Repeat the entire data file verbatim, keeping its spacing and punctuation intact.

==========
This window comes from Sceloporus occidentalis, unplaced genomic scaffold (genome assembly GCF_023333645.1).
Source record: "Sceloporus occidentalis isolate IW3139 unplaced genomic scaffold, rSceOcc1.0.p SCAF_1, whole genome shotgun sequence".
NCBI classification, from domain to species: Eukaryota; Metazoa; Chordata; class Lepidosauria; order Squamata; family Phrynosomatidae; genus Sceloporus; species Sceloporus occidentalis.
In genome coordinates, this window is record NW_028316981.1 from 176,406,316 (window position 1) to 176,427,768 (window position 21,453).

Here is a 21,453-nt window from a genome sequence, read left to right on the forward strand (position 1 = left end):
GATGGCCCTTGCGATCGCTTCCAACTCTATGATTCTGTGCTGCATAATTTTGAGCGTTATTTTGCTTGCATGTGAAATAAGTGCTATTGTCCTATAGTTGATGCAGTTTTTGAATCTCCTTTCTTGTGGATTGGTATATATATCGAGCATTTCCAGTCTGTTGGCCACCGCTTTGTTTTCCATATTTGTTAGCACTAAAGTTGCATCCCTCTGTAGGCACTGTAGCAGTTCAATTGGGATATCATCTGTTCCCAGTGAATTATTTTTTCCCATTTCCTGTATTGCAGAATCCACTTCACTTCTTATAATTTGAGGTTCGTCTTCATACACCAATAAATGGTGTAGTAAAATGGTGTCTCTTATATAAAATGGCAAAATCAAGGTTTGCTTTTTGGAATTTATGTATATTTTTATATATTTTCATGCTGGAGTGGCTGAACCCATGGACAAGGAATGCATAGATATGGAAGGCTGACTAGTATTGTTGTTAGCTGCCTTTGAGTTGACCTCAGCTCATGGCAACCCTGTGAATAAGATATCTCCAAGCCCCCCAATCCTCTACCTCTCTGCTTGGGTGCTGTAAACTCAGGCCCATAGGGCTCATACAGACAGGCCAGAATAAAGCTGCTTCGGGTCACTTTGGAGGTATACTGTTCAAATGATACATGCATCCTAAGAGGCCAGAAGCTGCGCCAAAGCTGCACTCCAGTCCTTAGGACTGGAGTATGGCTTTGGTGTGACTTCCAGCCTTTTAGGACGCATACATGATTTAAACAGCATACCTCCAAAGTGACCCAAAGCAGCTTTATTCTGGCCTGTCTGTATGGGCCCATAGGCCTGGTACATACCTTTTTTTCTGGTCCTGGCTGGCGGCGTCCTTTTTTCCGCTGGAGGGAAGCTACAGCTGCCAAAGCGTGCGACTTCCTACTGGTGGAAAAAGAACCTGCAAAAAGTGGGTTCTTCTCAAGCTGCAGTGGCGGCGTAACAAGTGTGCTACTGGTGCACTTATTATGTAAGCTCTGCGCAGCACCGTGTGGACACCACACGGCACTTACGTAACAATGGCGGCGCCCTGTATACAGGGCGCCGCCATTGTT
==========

This window comes from Sceloporus occidentalis, unplaced genomic scaffold (genome assembly GCF_023333645.1).
Source record: "Sceloporus occidentalis isolate IW3139 unplaced genomic scaffold, rSceOcc1.0.p SCAF_1, whole genome shotgun sequence".
NCBI classification, from domain to species: Eukaryota; Metazoa; Chordata; class Lepidosauria; order Squamata; family Phrynosomatidae; genus Sceloporus; species Sceloporus occidentalis.
In genome coordinates, this window is record NW_028316981.1 from 176,406,316 (window position 1) to 176,427,768 (window position 21,453).

Here is a 21,453-nt window from a genome sequence, read left to right on the forward strand (position 1 = left end):
GATGGCCCTTGCGATCGCTTCCAACTCTATGATTCTGTGCTGCATAATTTTGAGCGTTATTTTGCTTGCATGTGAAATAAGTGCTATTGTCCTATAGTTGATGCAGTTTTTGAATCTCCTTTCTTGTGGATTGGTATATATATCGAGCATTTCCAGTCTGTTGGCCACCGCTTTGTTTTCCATATTTGTTAGCACTAAAGTTGCATCCCTCTGTAGGCACTGTAGCAGTTCAATTGGGATATCATCTGTTCCCAGTGAATTATTTTTTCCCATTTCCTGTATTGCAGAATCCACTTCACTTCTTATAATTTGAGGTTCGTCTTCATACACCAATAAATGGTGTAGTAAAATGGTGTCTCTTATATAAAATGGCAAAATCAAGGTTTGCTTTTTGGAATTTATGTATATTTTTATATATTTTCATGCTGGAGTGGCTGAACCCATGGACAAGGAATGCATAGATATGGAAGGCTGACTAGTATTGTTGTTAGCTGCCTTTGAGTTGACCTCAGCTCATGGCAACCCTGTGAATAAGATATCTCCAAGCCCCCCAATCCTCTACCTCTCTGCTTGGGTGCTGTAAACTCAGGCCCATAGGGCTCATACAGACAGGCCAGAATAAAGCTGCTTCGGGTCACTTTGGAGGTATACTGTTCAAATGATACATGCATCCTAAGAGGCCAGAAGCTGCGCCAAAGCTGCACTCCAGTCCTTAGGACTGGAGTATGGCTTTGGTGTGACTTCCAGCCTTTTAGGACGCATACATGATTTAAACAGCATACCTCCAAAGTGACCCAAAGCAGCTTTATTCTGGCCTGTCTGTATGGGCCCATAGGCCTGGTACATACCTTTTTTTCTGGTCCTGGCTGGCGGCGTCCTTTTTTCCGCTGGAGGGAAGCTACAGCTGCCAAAGCGTGCGACTTCCTACTGGTGGAAAAAGAACCTGCAAAAAGTGGGTTCTTCTCAAGCTGCAGTGGCGGCGTAACAAGTGTGCTACTGGTGCACTTATTATGTAAGCTCTGCGCAGCACCGTGTGGACACCACACGGCACTTACGTAACAATGGCGGCGCCCTGTATACAGGGCGCCGCCATTGTT